Bees add enzymes and nutrients to pollen and nectar to make honey. The surplus honey produced is placed in cells in the hive and the bees flap their wings to dry the moisture from the nectar, otherwise the natural sugars and water will tend to ferment. Afterwards, they seal the cells with beeswax, which is secreted from a gland in their tummy. It takes 16 grammes of honey to make 1 gramme of beeswax.

Bees are complex creatures and their society includes several different roles. In a typical hive you may have a 100,000 female bees, 200 drones (males) and one queen. The queen is the the colony’s pivot and the only sexually mature egg-laying female.

A queen is the result of an egg placed in a larger queen cell. Queen bees are sometimes bred specially for making new colonies or to produce royal jelly. Royal jelly, the special highly nutritious food produced for queen larvae by a particular group of nurse bees, will ensure a faster rate of development.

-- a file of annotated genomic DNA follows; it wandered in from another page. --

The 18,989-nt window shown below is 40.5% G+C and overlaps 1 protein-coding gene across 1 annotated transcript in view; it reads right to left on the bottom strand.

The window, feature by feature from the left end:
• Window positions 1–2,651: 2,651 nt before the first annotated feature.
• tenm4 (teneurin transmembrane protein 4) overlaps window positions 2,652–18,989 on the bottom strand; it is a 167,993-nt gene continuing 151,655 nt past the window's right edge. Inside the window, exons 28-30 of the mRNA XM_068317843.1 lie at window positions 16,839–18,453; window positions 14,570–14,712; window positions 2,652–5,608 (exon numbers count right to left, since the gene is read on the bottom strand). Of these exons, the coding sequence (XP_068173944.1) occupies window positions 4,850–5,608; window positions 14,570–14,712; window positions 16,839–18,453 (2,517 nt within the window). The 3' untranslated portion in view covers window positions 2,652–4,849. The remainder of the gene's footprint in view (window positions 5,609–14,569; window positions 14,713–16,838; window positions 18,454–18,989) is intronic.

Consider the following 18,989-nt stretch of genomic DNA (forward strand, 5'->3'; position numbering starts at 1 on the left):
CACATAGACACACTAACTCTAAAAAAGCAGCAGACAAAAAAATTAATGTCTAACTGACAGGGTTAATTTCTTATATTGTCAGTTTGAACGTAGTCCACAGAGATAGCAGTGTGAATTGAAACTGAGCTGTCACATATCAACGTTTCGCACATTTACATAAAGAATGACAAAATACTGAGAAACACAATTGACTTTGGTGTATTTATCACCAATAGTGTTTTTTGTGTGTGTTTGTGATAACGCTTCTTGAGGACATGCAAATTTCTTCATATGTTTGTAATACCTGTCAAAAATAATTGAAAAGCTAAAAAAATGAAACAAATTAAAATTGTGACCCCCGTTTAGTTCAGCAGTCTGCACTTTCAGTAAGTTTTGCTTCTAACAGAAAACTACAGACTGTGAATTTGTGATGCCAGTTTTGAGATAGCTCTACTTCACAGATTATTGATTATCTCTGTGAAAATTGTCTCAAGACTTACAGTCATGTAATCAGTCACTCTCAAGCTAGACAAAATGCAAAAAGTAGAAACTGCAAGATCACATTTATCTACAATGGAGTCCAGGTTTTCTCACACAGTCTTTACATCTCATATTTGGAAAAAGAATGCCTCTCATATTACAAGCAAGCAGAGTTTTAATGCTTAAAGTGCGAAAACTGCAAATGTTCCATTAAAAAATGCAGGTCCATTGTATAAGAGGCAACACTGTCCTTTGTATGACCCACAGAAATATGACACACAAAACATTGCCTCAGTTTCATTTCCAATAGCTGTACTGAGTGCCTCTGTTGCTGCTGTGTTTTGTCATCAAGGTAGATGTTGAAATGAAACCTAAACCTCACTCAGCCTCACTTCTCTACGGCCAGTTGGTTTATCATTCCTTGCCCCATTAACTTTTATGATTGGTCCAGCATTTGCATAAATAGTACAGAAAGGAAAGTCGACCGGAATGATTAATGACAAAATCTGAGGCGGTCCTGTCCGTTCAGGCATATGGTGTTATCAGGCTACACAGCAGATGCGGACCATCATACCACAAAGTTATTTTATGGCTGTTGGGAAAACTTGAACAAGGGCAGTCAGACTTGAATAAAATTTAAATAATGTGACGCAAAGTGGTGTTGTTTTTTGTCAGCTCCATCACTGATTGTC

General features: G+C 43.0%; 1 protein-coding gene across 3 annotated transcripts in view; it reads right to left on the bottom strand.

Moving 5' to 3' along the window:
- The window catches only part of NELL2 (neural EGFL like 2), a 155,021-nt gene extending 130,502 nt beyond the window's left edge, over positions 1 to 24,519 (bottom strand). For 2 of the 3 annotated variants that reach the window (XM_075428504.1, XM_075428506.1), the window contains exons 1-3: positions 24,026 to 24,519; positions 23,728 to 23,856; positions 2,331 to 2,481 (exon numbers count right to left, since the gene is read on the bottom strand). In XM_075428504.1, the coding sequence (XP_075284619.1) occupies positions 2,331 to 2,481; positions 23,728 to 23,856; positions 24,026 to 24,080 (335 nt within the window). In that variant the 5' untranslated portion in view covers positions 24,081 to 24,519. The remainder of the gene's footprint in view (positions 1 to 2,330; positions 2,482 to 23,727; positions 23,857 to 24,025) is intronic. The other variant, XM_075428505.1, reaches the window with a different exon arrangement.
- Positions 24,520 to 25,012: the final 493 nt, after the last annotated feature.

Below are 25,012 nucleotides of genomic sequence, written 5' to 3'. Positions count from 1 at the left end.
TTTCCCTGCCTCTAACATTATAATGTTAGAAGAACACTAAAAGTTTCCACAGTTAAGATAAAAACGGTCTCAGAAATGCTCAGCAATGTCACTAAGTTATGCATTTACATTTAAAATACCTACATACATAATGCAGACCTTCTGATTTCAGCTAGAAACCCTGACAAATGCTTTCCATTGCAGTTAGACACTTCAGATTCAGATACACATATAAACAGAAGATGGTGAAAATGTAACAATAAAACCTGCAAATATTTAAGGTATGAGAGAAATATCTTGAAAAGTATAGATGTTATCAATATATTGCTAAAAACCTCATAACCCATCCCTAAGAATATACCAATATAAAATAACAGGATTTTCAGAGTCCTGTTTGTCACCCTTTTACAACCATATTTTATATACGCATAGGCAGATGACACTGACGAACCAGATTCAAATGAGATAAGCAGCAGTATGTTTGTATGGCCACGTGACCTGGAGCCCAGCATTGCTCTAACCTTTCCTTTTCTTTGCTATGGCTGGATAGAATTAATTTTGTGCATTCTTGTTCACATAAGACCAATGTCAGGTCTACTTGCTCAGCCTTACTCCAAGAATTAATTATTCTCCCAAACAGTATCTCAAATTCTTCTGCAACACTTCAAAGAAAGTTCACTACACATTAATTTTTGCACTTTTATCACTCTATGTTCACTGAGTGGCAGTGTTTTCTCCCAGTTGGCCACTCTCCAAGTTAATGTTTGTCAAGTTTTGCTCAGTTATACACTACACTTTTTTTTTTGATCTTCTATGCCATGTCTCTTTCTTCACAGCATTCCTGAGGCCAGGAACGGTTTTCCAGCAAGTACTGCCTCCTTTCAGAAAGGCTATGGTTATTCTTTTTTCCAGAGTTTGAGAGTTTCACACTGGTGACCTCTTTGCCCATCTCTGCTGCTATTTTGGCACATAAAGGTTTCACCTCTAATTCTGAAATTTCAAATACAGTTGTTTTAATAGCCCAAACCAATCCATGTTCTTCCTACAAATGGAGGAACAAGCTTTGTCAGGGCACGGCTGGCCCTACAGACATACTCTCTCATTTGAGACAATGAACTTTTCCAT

Within just 16 days, the virgin queen will take flight for approximately five days within a two-mile radius, will mate several times with drones (males) from other colonies and then return with enough sperm-packets stored in her abdomen to last her a lifetime of egg laying, which is approximately 2-3 years. A queen may lay up to 5,000 eggs a day.

It takes 26 days for a bee larvae to become a worker bee. Its first ten days in the hive as an insect are spent as a nurse bee, whose duty is to clean the hive and its cells, take care of the queen, and receive pollen and nectar from foraging bees to make honey.

Bees will also produce propolis from special glands to fill up the space between the frames up to a quarter of an inch, which is the bee-space necessary. This natural antibiotic protects the hive against disease, and is also used for healing human ailments.